Title: Brick by Brick
Author Name & Publisher: June 29, 2015 (Dreamspinner Press)
Publication Date & Length: June 29, 2015 – 62,000 Words
They say that time heals all wounds, but losing Parley, his one true love, left Zach with a hole in his heart that no one else can fill. After forty-eight blissful hours alone together as teens in an abandoned house, Parley disappeared. Parley is what he is, and the pray-away-the-gay camp his parents ship him to won’t change that. However, finding the balance between accepting his true nature and not losing his family means tough sacrifices.
Sixteen years later, Zach is thunderstruck when Parley stands on the front doorstep of his house—the house that had been their refuge, which Zach restored. But Parley isn’t alone, and Zach wonders if he’s found Parley only to lose him a second time. If they can overcome the terrors of the past and the situation of the present, maybe they can build a new relationship just as Zach rebuilt the house—brick by brick.
Normally I don’t read books that have religion in them; they aren’t my cup of tea usually. This is the second book recently that I have read that does deal with religion and I didn’t mind. I will say that I cried big fat crocodile tears while reading some parts of this book. At first I didn’t really feel the connection between Parley and Zach but once the book got going I could. I found some of the book hard to read because I don’t agree with some of the religious aspects of the book because it made me so mad knowing that this stuff probably happens all the time still in this day in age and that just breaks my heart. I liked how the book went from childhood to adulthood. I don’t want to ruin the story for anyone but I loved how Zach took something from their childhood and kept with it into adulthood, it just made me cry. This book just proves that true love does happen and it was a beautiful story.
ZACH FELT as if he was floating. He’d been planning this escape for weeks, but now that it was actually happening, it didn’t seem real. He chanced a quick look at Parley as they merged onto the highway. What could possibly be better than running away with his best friend?
He’d had his doubts that Parley would actually come with him. After being turned down the first time, Zach had prepared himself for disappointment, but now they were leaving together and Zach couldn’t have been happier.
“Where should we go?” Zach asked. He had some vague ideas in mind, but he wanted his friend’s input more than anything.
“I don’t know. Somewhere we can’t be found?” Zach was right on board with that.
“That’s a good idea. We’ll go for a bit on this highway, then we’ll exit and take some back roads, maybe head toward the interior.”
Parley dropped his head back against the seat. “Perfect.” After a time, he said, “I still can’t believe we’re doing this.”
“I still can’t believe you came with me,” Zach countered.
“I can’t either. I must be insane.”
“Or brilliant. It’s usually a fine line,” Zach teased.
“My parents are going to have an absolute meltdown once they’ve found out what I’ve done. They’re going to be so upset.”
Parley’s voice was quiet, barely above a whisper. Zach had seen him like this once before when he’d thought he’d lost his weird CTR ring with the spinner chain in the band.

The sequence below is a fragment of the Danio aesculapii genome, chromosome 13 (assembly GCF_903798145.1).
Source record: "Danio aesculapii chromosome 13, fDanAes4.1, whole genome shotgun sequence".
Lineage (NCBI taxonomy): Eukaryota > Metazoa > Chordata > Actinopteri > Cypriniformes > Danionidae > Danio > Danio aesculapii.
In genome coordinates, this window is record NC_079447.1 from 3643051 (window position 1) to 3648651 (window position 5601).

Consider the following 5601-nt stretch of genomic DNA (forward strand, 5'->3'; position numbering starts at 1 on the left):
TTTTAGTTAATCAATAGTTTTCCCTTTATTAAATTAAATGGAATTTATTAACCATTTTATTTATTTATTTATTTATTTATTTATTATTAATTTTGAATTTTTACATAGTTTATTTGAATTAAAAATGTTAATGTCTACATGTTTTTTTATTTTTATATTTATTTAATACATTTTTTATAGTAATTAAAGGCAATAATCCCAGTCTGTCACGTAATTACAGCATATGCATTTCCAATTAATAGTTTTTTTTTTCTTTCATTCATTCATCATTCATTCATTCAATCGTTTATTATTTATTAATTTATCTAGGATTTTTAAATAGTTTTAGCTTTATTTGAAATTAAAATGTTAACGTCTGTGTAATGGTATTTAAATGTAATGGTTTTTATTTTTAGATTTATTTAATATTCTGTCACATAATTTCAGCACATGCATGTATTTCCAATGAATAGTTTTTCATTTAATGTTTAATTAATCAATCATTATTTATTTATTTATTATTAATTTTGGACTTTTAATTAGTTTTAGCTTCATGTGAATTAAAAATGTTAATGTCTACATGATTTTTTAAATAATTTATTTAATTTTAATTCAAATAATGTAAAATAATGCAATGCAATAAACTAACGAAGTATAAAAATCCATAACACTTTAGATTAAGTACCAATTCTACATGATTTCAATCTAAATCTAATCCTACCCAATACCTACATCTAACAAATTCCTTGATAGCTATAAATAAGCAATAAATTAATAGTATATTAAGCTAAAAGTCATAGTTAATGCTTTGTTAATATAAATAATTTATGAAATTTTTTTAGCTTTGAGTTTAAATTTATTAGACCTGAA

“It’ll all be okay.” Zach tried to soothe him, to bring him back to the present, and rested a gentle hand on Parley’s knee. “Everyone flies from the nest sooner or later. We just did it in an unconventional way. I really do think this is what’s best, though, for both of us.”
Zach’s reassurance seemed to work. Parley blinked slowly a few times and then a somewhat disheartened smile crept onto his face. “I know, but my family is just… different.”
L.J. LaBarthe is a French-Australian woman, who was born during the Witching Hour, just after midnight. From this auspicious beginning, she went on to write a prize-winning short story about Humpty Dumpty wearing an Aussie hat complete with corks dangling from it when she was six years old. From there, she wrote for her high school yearbook, her university newspaper, and, from her early teens to her twenties, produced a fanzine about the local punk rock music scene. She loves music of all kinds and was once a classical pianist; she loves languages and speaks French and English and a teeny-tiny smattering of Mandarin Chinese, which she hopes to relearn properly very soon. She enjoys TV, film, travel, cooking, eating out, abandoned places, urbex, history, and researching.
L.J. loves to read complicated plots and hopes to do complex plot lines justice in her own writing. She writes paranormal, historical, urban fantasy, and contemporary Australian stories, usually m/m romance and featuring m/m erotica. She has won a Rainbow Awards Honorable Mention and another award for Best Historical Gay Novel.
L.J. lives in the city of Adelaide, and is owned by her cat.
Cate Ashwood wrote her very first story in a hot-pink binder when she was in the second grade and found her passion for writing. Her first successful foray into romance writing came five years later when she wrote her best friend, who was experiencing a case of unrequited love, her own happily ever after.
Cate’s life has taken a number of different and adventurous roads. She now lives a stone’s throw from the ocean, just outside of Vancouver, British Columbia with her husband, her little boy, and their two cats. Her life is filled with family and friends, travel, and, of course, books.